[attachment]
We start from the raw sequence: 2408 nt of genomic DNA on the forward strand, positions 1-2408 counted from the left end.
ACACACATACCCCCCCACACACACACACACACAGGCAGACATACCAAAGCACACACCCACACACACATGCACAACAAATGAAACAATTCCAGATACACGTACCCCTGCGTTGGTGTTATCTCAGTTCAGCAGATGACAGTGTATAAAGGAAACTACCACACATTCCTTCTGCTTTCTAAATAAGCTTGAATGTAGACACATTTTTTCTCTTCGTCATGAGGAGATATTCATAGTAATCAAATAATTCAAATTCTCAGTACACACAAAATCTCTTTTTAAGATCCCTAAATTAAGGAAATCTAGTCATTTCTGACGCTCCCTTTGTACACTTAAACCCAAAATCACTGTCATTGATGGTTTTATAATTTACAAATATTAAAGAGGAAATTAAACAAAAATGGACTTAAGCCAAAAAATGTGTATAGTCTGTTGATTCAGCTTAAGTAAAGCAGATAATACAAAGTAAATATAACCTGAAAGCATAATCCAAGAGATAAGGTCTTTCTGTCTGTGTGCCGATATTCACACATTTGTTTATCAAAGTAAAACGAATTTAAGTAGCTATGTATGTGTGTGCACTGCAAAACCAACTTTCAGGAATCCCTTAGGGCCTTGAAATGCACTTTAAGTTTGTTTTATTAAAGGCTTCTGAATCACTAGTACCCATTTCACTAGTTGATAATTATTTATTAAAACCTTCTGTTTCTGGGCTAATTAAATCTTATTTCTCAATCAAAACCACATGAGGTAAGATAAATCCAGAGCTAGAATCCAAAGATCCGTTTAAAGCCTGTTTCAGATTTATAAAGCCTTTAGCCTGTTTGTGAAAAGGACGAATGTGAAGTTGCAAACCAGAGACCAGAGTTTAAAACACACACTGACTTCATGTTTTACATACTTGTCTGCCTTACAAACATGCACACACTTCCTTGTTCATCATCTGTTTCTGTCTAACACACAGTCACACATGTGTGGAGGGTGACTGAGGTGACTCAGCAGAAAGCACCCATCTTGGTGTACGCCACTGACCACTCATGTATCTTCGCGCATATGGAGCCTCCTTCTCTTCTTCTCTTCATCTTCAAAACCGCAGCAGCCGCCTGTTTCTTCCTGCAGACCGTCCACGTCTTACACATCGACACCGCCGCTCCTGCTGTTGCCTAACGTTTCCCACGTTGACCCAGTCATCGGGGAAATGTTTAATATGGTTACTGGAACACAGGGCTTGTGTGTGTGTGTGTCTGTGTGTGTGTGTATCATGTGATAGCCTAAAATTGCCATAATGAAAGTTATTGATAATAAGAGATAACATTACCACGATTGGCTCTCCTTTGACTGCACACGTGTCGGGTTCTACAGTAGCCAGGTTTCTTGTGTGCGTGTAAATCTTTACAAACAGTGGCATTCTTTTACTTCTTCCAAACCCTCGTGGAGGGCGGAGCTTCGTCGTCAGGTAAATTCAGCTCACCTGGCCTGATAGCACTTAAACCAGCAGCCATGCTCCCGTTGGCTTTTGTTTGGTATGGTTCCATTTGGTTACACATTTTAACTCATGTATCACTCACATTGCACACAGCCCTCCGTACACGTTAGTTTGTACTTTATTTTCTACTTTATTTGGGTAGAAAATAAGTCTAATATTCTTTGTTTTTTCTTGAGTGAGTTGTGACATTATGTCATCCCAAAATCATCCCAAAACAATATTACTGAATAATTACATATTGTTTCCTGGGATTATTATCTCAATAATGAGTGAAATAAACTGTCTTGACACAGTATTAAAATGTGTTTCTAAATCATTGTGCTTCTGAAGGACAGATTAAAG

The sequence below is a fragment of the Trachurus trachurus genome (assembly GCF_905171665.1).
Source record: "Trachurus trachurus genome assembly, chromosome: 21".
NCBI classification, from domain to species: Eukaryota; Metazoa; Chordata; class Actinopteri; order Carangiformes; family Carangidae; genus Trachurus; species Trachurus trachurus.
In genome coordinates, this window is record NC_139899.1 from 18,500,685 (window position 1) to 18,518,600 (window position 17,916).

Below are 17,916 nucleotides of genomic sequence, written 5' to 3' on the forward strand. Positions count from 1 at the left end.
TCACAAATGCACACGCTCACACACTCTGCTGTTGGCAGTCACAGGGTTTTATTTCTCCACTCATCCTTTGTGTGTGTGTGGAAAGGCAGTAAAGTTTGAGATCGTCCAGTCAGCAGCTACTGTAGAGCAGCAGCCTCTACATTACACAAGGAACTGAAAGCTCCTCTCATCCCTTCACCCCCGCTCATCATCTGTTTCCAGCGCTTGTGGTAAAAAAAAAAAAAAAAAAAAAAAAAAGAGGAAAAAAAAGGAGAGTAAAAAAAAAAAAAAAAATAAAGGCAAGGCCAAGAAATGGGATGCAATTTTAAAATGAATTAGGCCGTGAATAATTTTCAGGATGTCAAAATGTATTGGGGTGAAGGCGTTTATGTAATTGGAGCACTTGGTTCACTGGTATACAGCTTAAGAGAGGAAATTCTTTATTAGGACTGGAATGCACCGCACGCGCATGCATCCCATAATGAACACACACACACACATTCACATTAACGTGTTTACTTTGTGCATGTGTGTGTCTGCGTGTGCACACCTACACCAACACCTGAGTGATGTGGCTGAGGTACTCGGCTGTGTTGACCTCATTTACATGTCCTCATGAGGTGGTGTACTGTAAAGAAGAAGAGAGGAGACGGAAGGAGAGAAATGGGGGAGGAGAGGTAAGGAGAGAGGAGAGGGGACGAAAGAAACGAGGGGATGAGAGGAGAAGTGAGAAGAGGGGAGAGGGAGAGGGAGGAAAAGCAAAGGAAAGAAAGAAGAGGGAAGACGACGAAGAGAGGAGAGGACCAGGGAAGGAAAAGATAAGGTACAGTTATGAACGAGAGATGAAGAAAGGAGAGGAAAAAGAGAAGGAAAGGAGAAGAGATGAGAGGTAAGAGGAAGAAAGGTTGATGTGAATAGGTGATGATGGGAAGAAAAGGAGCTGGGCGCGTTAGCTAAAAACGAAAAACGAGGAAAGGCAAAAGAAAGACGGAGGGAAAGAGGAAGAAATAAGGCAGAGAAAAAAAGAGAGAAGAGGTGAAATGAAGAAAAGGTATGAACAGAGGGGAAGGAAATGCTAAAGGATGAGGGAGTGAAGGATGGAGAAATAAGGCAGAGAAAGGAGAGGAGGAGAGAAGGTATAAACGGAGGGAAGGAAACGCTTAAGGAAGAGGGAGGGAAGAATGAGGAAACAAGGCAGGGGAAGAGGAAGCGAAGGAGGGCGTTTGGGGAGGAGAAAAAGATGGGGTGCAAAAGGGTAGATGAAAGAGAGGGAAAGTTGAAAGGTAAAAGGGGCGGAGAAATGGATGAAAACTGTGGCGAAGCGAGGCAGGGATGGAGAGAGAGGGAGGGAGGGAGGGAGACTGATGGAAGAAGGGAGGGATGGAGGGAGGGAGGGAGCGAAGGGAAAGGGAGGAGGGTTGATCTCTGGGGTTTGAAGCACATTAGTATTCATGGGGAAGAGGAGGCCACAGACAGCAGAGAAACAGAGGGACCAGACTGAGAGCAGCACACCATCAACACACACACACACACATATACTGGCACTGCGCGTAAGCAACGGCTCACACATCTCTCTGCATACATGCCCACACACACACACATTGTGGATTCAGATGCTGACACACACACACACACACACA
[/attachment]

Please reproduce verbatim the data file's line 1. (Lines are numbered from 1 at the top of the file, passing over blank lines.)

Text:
We start from the raw sequence: 2408 nt of genomic DNA on the forward strand, positions 1-2408 counted from the left end.